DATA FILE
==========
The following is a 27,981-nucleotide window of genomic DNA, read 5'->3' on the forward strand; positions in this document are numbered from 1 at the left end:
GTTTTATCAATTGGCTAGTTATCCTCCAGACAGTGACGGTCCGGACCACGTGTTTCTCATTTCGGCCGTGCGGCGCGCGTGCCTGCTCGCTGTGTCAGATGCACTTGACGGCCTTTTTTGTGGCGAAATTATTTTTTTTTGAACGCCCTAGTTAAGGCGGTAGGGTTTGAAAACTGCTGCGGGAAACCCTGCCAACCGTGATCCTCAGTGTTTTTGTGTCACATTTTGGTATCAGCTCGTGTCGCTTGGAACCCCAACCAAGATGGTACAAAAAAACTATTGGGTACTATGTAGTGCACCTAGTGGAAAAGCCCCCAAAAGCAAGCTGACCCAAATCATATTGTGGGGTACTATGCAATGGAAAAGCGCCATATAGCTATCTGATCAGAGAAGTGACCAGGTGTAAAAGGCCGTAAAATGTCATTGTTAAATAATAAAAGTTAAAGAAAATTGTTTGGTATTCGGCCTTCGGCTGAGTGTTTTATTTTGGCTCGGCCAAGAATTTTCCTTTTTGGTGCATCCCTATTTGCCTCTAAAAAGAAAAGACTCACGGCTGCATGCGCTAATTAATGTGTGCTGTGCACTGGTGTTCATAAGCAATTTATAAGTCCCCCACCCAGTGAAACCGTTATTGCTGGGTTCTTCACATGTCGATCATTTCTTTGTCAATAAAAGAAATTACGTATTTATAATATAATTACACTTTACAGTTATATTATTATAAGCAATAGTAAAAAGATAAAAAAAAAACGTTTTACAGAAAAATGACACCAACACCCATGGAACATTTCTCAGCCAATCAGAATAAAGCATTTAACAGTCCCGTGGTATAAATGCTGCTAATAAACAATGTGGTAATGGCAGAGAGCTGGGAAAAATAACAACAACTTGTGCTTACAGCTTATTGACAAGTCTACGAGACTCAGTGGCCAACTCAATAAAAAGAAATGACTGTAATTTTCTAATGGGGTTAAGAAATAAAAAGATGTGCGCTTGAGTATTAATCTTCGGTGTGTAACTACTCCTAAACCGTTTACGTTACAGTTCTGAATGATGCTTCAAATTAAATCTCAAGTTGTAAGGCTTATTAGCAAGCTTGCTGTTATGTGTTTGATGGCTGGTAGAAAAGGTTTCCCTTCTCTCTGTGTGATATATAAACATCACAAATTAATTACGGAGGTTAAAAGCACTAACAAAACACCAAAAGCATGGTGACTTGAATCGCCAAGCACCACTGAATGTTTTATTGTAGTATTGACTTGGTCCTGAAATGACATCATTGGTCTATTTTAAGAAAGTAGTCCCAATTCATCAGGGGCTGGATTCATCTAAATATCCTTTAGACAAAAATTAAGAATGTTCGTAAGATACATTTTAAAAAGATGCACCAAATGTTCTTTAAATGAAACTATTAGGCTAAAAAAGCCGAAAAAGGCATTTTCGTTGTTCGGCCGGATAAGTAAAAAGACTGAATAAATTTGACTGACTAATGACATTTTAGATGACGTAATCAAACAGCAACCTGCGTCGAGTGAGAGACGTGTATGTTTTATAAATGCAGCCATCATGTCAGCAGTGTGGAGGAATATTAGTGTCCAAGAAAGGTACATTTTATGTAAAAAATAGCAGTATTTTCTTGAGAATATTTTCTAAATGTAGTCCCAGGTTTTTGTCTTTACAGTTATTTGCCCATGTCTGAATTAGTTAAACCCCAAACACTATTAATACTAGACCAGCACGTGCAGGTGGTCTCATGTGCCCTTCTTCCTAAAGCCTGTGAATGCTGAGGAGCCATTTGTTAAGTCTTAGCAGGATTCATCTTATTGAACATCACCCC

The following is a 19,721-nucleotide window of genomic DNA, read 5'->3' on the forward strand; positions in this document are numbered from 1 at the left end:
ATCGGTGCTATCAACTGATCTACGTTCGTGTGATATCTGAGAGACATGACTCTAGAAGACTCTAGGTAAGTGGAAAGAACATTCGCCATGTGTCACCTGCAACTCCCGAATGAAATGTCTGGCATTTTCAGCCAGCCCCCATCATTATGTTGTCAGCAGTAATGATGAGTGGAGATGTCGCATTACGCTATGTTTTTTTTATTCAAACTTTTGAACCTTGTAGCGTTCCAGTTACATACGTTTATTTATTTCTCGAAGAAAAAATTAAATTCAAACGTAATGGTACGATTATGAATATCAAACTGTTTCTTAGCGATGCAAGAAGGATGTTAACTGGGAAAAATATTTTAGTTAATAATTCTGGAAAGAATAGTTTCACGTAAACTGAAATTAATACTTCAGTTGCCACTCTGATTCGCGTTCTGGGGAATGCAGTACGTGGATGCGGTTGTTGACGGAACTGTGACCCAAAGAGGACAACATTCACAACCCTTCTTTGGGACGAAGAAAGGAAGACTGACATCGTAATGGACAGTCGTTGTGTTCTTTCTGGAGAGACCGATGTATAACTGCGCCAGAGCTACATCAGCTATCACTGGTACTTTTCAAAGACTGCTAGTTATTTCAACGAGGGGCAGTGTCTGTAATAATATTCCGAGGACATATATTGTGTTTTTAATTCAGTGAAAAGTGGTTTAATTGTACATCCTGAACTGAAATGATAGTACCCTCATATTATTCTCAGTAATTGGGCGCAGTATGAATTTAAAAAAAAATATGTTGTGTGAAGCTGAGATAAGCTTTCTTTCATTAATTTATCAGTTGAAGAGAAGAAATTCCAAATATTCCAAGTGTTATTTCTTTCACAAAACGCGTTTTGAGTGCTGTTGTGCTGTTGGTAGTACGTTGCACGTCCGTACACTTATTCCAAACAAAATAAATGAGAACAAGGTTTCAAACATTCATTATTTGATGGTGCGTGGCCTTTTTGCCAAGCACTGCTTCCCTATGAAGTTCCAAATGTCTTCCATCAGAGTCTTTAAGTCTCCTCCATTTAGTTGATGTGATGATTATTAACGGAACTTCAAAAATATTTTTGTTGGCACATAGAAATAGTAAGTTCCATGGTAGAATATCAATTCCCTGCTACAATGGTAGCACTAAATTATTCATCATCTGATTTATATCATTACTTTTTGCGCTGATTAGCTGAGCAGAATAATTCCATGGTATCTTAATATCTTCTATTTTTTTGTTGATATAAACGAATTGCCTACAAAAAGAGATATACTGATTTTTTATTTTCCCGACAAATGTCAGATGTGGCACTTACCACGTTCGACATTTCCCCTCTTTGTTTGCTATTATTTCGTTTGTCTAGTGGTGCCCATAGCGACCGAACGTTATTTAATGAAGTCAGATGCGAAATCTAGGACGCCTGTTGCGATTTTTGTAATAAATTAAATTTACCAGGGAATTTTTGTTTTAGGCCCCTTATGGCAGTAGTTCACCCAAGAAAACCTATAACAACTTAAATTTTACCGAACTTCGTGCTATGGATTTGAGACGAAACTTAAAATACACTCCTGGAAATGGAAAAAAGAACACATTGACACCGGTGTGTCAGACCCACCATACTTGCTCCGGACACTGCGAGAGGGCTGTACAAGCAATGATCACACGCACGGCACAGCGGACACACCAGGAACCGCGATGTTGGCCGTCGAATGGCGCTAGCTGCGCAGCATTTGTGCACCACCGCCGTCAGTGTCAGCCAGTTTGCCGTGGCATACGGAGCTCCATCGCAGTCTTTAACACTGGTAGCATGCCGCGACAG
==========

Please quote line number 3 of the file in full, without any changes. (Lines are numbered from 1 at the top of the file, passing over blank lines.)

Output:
The following is a 19,721-nucleotide window of genomic DNA, read 5'->3' on the forward strand; positions in this document are numbered from 1 at the left end: